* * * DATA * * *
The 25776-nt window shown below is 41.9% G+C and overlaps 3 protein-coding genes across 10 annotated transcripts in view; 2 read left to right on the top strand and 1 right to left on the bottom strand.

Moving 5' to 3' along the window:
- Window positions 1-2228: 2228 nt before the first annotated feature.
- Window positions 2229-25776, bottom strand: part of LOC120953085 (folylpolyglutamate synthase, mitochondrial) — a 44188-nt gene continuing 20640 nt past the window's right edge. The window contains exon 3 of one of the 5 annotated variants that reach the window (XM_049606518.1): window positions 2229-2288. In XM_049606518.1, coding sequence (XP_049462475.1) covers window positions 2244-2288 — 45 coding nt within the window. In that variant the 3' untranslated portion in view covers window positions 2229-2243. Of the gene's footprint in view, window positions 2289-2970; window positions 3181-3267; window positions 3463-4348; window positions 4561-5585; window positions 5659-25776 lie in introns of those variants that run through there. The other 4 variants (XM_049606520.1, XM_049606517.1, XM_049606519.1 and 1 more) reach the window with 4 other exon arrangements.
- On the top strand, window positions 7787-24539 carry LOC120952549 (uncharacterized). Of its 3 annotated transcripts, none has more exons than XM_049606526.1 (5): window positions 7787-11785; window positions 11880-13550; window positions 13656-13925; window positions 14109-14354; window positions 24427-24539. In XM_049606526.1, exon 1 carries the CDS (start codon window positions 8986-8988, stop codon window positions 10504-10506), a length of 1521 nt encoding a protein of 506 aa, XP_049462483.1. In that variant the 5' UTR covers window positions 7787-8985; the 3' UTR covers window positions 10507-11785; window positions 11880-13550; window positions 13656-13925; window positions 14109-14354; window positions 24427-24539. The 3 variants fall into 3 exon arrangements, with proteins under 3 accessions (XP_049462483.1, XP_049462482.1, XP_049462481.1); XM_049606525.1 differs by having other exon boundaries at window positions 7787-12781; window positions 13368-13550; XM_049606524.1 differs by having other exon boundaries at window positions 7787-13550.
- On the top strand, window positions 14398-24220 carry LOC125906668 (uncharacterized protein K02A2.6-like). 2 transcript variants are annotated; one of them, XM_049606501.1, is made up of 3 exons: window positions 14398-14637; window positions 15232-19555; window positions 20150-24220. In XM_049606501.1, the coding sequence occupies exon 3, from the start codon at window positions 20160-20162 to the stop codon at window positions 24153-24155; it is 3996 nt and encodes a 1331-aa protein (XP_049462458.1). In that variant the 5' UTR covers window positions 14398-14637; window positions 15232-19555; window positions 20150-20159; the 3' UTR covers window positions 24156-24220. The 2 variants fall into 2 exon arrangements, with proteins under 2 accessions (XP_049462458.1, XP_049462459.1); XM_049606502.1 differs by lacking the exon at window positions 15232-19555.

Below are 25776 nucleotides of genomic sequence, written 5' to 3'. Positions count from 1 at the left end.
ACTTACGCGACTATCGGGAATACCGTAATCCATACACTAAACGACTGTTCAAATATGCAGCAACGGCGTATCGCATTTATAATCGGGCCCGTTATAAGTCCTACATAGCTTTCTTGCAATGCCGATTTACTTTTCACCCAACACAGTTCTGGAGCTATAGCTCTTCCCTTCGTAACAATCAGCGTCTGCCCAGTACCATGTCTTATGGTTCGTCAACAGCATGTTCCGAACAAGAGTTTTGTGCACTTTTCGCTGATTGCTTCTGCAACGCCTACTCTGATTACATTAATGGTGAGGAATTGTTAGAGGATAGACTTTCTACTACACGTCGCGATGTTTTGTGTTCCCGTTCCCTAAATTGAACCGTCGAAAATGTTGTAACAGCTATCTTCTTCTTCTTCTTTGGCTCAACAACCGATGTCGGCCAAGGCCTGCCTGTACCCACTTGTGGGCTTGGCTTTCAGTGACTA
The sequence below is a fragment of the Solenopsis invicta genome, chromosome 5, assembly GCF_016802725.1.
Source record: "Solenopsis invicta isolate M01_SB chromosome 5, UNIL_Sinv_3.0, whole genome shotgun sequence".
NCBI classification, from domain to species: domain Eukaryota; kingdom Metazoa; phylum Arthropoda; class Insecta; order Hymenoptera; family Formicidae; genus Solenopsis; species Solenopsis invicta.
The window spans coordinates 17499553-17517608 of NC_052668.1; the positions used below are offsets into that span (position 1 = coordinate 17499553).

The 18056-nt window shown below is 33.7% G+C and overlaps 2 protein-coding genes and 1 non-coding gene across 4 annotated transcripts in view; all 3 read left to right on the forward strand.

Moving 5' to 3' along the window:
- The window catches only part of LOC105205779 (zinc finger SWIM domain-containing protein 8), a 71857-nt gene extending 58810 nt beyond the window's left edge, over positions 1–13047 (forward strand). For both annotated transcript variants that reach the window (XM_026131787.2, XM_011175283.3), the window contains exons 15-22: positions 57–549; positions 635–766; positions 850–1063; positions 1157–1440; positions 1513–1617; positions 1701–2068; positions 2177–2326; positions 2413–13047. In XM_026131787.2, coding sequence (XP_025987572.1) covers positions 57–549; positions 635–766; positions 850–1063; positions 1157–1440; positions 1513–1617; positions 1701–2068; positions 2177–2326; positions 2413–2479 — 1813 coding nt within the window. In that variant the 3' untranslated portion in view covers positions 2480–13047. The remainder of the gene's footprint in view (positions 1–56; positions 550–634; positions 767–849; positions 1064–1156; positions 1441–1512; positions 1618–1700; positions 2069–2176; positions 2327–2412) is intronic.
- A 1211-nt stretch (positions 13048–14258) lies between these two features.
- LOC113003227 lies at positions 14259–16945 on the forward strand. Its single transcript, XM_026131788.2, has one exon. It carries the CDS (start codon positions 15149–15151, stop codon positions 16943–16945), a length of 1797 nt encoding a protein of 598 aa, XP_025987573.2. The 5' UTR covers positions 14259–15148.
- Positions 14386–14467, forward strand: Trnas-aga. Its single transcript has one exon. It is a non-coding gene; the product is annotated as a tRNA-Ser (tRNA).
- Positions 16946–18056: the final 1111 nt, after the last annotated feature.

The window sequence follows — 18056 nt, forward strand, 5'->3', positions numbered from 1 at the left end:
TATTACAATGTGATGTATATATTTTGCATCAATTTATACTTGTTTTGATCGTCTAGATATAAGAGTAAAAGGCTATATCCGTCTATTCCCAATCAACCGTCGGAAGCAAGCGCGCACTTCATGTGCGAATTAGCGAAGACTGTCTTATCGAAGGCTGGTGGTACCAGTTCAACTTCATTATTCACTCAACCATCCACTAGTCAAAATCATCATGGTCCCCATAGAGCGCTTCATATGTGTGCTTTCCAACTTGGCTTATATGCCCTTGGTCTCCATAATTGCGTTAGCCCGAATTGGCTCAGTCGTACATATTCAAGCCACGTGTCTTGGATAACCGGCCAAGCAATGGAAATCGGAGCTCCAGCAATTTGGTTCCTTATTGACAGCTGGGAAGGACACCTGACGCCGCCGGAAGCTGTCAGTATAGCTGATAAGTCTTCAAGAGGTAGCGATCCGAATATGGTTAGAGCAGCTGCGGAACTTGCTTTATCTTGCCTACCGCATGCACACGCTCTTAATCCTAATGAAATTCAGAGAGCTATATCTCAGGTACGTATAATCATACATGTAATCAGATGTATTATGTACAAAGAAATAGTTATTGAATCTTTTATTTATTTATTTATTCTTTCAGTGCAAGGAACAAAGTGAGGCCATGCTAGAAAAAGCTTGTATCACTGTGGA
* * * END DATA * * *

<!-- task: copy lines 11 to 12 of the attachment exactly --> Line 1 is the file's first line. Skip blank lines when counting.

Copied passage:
NCBI classification, from domain to species: domain Eukaryota; kingdom Metazoa; phylum Arthropoda; class Insecta; order Hymenoptera; family Formicidae; genus Solenopsis; species Solenopsis invicta.
The window spans coordinates 17499553-17517608 of NC_052668.1; the positions used below are offsets into that span (position 1 = coordinate 17499553).